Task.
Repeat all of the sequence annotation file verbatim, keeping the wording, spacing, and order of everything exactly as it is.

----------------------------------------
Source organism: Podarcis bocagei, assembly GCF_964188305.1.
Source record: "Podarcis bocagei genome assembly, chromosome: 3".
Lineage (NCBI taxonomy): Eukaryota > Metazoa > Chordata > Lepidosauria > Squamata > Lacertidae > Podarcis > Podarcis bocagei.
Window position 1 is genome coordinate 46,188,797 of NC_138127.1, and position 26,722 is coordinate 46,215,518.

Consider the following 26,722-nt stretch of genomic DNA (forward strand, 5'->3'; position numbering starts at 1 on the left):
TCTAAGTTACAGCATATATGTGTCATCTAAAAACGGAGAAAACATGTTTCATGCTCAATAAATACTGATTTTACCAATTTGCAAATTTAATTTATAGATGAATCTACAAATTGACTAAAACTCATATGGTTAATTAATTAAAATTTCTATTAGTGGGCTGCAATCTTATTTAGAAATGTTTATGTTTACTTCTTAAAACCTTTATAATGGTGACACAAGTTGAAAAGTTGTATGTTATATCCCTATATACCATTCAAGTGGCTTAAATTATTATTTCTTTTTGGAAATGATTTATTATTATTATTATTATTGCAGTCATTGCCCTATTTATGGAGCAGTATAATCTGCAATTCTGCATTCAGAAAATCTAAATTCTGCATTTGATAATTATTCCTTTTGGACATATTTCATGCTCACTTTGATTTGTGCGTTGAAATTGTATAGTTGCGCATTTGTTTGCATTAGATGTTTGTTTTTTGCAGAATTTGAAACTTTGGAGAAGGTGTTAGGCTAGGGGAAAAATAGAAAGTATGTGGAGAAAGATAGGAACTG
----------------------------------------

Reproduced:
Source organism: Podarcis bocagei, assembly GCF_964188305.1.
Source record: "Podarcis bocagei genome assembly, chromosome: 3".
Lineage (NCBI taxonomy): Eukaryota > Metazoa > Chordata > Lepidosauria > Squamata > Lacertidae > Podarcis > Podarcis bocagei.
Window position 1 is genome coordinate 46,188,797 of NC_138127.1, and position 26,722 is coordinate 46,215,518.

Consider the following 26,722-nt stretch of genomic DNA (forward strand, 5'->3'; position numbering starts at 1 on the left):
TCTAAGTTACAGCATATATGTGTCATCTAAAAACGGAGAAAACATGTTTCATGCTCAATAAATACTGATTTTACCAATTTGCAAATTTAATTTATAGATGAATCTACAAATTGACTAAAACTCATATGGTTAATTAATTAAAATTTCTATTAGTGGGCTGCAATCTTATTTAGAAATGTTTATGTTTACTTCTTAAAACCTTTATAATGGTGACACAAGTTGAAAAGTTGTATGTTATATCCCTATATACCATTCAAGTGGCTTAAATTATTATTTCTTTTTGGAAATGATTTATTATTATTATTATTATTGCAGTCATTGCCCTATTTATGGAGCAGTATAATCTGCAATTCTGCATTCAGAAAATCTAAATTCTGCATTTGATAATTATTCCTTTTGGACATATTTCATGCTCACTTTGATTTGTGCGTTGAAATTGTATAGTTGCGCATTTGTTTGCATTAGATGTTTGTTTTTTGCAGAATTTGAAACTTTGGAGAAGGTGTTAGGCTAGGGGAAAAATAGAAAGTATGTGGAGAAAGATAGGAACTG